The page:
First Republic Bank Seized by Regulators and Sold to JPMorgan

May 1, 2023

(Reuters)—JPMorgan Chase & Co, the biggest U.S. bank by assets, said on Monday it will buy most of First Republic Bank's assets after U.S. regulators seized the troubled bank.

The collapse marks the third major U.S. lender to fail in less than two months, after a week of panic which saw First Republic lose 75% of its market value as its future turned murkier.

Here is what analysts are saying about the rescue deal:


"Confidence in the banking sector has now weakened further, which means that investors should expect for financial markets to remain on the defensive."

"Assets such as the U.S. dollar and Japanese yen will be on the radar as traders look for an asset of safety. Gold prices in particular have been on a gradual incline for much of 2023 so far, and such worrying indications of more stress in the banking sector can be viewed as a potential catalyst to add the needed fuel to a rally that has run out of fumes in recent weeks."

"As controversial as it will be, bitcoin price reaction should also be watched in the event that this confidence crisis leads traders to seek an unconventional asset."

"This development will most likely not prevent the Fed from raising U.S. interest rates this week as largely expected. However, what investors will want to hear from the U.S Federal Reserve and Chair Jerome Powell specifically is what the central bank really thinks about the clear stresses visible within the banking sector."


"For JPM, we believe the purchase is modestly accretive to EPS and tangible book value, has manageable risk and can be additive to its wealth management franchise."

"This marks second largest failure on record. Still, unlike Silicon Valley Bank and Signature Bank, the FDIC had a buy waiting in the wings. In fact, the FDIC noted it was a highly competitive bidding process."

"In addition, the FDIC estimates that the cost to the Deposit Insurance Fund (DIF) of FRC will be about $13 billion. This appears less than expected ... while it's never a good thing to see a bank fail, this process appears much smoother than the prior two."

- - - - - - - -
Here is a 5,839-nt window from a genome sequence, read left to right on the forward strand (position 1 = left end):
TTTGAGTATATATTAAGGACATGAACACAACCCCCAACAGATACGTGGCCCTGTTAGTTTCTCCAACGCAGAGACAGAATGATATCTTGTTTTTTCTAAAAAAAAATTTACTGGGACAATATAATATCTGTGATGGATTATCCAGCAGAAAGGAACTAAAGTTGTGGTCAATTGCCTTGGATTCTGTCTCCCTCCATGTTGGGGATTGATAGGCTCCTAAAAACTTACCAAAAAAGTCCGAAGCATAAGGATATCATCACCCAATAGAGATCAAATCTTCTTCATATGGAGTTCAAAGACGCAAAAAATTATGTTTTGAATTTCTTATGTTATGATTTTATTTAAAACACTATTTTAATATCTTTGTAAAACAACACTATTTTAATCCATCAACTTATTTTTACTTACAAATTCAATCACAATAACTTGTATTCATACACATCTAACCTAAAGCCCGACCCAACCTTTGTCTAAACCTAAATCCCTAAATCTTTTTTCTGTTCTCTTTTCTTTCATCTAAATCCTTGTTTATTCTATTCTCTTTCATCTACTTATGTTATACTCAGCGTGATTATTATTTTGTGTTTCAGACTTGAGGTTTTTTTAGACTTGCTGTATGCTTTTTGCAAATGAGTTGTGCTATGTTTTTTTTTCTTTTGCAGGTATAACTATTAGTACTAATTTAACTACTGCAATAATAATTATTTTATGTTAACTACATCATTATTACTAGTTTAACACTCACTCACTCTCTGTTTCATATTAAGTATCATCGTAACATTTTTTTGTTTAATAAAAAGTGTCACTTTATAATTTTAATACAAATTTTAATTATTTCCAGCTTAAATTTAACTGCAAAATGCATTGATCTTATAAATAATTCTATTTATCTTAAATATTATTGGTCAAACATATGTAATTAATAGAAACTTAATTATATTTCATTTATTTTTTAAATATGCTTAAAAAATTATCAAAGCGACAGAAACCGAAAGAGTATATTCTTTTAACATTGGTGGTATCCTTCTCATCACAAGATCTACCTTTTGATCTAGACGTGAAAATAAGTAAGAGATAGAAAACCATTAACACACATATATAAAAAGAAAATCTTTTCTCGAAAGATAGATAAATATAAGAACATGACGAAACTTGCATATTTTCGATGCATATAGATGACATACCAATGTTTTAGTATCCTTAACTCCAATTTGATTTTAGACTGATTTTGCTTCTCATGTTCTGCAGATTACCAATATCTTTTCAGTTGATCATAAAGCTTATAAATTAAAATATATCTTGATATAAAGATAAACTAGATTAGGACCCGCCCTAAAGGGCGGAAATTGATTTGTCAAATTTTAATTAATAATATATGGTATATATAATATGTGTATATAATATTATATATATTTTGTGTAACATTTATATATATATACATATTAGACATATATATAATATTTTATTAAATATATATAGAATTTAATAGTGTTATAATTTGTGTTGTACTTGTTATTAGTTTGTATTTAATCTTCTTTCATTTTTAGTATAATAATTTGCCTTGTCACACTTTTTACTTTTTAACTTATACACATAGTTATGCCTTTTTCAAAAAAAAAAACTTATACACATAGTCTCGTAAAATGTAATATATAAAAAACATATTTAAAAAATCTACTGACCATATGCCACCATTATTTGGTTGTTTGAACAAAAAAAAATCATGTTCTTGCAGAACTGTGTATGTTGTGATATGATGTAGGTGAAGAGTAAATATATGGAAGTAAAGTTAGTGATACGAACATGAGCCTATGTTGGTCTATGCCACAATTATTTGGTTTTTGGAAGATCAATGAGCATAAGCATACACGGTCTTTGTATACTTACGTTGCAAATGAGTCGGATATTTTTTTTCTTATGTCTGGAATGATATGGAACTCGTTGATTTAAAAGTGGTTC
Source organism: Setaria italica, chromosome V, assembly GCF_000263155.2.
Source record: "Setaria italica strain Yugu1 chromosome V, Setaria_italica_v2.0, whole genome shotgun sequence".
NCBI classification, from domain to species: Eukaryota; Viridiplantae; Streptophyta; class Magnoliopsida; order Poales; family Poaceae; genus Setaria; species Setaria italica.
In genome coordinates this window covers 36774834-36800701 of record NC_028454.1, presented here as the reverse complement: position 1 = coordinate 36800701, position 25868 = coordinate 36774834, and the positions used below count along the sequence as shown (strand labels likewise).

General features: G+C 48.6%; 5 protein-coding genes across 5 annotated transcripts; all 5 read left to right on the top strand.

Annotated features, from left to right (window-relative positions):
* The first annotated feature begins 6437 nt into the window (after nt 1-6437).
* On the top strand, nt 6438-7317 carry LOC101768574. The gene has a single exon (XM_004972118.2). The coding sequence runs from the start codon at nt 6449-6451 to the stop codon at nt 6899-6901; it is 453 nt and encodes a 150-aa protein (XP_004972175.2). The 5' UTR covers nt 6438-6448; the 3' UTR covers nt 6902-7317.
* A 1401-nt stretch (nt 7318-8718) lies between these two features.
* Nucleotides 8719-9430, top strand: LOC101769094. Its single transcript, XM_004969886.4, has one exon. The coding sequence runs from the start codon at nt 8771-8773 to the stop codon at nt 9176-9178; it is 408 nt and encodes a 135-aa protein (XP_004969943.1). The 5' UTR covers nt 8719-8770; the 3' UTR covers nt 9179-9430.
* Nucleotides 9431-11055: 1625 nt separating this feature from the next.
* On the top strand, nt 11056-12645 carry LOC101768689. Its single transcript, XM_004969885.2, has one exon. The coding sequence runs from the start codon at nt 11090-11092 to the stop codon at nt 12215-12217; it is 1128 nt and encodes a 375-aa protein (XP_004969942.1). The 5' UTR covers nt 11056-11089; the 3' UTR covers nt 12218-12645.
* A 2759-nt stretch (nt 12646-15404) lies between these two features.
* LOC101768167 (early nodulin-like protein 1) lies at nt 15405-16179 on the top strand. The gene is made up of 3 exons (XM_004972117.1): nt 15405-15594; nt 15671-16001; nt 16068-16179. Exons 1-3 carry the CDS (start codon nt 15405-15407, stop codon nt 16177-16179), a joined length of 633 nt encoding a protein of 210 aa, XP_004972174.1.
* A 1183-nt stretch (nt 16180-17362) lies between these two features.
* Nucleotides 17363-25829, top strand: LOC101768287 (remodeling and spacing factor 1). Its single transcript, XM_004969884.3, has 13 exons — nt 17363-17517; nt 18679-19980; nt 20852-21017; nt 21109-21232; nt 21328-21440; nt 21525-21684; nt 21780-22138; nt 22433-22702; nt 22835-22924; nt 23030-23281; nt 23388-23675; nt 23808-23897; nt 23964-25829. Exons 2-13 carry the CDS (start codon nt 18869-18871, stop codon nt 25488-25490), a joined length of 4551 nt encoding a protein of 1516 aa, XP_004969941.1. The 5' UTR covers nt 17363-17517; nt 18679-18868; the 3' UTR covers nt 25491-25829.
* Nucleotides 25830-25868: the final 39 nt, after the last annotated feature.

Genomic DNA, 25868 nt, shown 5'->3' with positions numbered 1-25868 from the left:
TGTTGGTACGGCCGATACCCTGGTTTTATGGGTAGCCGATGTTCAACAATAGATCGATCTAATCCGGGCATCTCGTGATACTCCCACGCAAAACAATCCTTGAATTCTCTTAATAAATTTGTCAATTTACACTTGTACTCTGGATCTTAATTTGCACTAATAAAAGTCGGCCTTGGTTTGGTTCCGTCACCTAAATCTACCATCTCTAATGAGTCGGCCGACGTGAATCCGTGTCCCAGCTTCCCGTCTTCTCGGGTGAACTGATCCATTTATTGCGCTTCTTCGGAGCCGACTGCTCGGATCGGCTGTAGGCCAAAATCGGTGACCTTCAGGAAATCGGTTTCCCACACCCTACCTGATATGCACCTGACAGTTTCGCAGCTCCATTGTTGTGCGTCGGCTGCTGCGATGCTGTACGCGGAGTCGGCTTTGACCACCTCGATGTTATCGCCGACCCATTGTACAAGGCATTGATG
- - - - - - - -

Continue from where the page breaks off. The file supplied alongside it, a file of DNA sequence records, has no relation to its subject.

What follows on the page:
"The deal includes modest financial benefits, but to us it is more significant for the reputational benefits insofar as it further solidifies JPM as the go-to industry leader in times of turmoil."

"JPM has now positioned itself as an industry champion through two crises (buying Bear Stearns and Washington Mutual during the financial crisis, and now FRC this time around). It had already been the go-to deposit destination for nervous customers, and now it is officially taking a problem institution out of the game and easing concerns again."

"The only worry we have is the at-present unknowable. JPM was already a hugely significant player that has now managed to make itself even more so at a time when 'too-big-to-fail' is still a political concern. We have a tough time imagining what one might find to criticize about an enormously strong bank that was apparently the best-positioned name in the country to deal with turmoil, but we would not be surprised to see some sort of unfortunate blow-back at some point."


"When it was just SVB, it was easy to blame management. However, now that we see the pattern it is evident that the Fed has moved too far, too fast and is breaking things."

"While the market has priced in another hike this week, we think the developments over the weekend will cause the FOMC (Federal Open Market Committee) to be more prudent with their guidance and respect the message of the market."

"We would not be surprised to see a 'pause' after this final hike. Markets should take today's news in stride knowing that the repeated bank failures should now have the Fed back on its heels and defanged moving forward."

(Reporting by Manya Saini, Siddarth S, Reshma Rockie George and Arpan Varghese in Bengaluru; Compiled by Niket Nishant; Edited by Shounak Dasgupta)